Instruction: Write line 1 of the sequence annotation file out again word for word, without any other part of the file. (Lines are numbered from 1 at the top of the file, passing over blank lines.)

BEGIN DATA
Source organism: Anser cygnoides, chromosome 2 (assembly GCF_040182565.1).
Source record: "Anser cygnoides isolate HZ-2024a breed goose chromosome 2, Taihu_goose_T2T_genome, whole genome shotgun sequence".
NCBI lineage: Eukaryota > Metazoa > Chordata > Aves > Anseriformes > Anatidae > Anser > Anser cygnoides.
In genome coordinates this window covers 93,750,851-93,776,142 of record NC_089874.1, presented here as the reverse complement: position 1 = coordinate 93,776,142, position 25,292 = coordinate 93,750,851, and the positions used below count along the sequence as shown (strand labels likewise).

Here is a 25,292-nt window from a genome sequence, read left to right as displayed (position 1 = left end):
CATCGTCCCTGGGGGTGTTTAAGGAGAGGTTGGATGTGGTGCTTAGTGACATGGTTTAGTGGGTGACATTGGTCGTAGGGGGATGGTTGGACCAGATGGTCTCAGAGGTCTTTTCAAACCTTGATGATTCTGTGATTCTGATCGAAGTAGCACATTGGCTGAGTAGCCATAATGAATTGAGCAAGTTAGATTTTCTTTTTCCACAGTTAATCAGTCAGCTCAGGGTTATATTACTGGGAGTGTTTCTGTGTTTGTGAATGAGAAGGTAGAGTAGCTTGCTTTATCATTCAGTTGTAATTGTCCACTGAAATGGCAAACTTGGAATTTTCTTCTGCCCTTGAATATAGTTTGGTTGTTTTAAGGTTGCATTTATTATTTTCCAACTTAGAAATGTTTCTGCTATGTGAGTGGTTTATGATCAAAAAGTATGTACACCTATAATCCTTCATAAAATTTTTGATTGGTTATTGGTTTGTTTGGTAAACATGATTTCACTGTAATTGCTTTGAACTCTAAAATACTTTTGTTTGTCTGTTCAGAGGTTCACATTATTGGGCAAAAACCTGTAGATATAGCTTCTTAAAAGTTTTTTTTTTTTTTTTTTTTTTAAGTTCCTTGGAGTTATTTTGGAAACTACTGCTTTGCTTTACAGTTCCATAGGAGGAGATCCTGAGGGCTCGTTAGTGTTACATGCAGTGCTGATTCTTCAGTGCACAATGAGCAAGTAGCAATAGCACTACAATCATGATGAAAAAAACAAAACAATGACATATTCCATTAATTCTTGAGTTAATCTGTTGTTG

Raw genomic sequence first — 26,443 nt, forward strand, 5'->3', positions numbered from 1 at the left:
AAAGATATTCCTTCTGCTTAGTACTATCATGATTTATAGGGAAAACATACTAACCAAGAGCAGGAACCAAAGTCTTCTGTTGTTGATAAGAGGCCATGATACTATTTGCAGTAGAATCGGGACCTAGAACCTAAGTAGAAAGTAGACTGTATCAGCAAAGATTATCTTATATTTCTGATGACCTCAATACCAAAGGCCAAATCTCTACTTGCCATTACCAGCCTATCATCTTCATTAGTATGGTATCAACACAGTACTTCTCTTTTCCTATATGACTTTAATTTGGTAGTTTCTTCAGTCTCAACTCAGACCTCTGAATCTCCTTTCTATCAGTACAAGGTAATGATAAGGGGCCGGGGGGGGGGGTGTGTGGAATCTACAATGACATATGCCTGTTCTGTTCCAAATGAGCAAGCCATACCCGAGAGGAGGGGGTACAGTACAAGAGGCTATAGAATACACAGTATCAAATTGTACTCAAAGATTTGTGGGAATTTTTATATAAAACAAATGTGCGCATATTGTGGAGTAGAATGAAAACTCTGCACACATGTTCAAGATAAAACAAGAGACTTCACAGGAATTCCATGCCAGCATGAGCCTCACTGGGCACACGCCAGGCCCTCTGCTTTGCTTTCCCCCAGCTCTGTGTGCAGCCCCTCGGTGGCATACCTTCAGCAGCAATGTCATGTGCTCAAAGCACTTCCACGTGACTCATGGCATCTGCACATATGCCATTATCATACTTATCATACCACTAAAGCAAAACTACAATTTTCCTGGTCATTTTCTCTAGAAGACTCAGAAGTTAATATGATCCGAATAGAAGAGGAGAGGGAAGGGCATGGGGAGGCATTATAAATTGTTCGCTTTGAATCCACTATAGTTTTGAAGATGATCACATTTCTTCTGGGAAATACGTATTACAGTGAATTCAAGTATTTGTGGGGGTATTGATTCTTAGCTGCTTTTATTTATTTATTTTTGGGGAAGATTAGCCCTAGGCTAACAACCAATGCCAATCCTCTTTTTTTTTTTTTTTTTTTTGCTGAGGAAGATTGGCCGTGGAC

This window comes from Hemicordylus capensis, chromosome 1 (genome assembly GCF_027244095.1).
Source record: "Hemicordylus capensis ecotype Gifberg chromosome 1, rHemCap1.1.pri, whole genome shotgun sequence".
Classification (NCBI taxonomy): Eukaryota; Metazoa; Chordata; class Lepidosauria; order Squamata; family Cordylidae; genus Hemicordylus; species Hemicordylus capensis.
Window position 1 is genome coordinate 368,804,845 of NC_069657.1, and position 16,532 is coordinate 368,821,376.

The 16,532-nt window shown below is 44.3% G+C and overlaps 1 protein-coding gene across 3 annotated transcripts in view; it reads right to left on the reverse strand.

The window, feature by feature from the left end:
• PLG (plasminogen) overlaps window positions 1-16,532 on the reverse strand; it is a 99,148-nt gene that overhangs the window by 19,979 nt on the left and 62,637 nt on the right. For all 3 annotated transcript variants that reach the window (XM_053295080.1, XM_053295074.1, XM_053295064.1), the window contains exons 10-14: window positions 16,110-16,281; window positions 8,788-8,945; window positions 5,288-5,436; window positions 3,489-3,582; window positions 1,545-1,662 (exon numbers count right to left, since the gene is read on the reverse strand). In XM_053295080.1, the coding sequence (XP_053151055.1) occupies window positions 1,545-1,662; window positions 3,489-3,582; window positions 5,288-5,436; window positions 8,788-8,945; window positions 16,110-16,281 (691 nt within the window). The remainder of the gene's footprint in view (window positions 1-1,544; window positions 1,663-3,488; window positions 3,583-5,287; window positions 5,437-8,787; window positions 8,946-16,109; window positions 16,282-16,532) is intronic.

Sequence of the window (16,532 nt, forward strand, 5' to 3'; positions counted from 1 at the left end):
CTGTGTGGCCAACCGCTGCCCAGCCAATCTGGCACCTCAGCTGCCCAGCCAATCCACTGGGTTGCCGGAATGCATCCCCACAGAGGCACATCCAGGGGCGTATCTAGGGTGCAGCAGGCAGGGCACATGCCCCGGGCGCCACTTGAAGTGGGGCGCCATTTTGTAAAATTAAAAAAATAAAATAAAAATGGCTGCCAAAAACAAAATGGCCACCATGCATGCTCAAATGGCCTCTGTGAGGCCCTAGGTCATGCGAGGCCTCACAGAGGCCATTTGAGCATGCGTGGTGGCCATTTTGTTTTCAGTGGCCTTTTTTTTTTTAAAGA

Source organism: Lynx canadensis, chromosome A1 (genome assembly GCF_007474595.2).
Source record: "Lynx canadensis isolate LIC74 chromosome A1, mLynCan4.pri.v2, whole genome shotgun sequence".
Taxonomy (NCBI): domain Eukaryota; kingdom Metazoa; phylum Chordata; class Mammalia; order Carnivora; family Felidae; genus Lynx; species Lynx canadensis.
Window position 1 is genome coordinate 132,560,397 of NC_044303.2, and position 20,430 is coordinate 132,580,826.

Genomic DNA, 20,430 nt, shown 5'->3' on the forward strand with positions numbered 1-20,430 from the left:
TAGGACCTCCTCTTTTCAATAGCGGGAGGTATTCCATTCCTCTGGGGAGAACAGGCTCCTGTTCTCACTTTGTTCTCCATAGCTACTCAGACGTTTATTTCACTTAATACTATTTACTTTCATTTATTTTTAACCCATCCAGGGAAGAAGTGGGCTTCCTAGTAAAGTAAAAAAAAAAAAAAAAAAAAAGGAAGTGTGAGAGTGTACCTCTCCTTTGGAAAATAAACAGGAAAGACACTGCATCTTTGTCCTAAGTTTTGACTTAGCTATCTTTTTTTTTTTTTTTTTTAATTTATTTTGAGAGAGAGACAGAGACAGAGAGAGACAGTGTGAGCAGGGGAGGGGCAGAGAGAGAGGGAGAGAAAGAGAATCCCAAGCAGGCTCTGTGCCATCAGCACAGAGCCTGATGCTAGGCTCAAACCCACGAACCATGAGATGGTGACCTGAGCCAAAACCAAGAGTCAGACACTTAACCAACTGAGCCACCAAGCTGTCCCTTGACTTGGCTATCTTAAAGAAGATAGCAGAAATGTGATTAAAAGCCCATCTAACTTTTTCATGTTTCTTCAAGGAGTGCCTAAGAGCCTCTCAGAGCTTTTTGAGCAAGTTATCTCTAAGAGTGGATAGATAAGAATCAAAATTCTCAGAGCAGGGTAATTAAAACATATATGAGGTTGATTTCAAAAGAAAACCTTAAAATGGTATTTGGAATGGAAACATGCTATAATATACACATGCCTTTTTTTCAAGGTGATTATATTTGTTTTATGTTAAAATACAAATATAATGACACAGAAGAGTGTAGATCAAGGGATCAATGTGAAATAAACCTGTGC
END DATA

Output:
Source organism: Anser cygnoides, chromosome 2 (assembly GCF_040182565.1).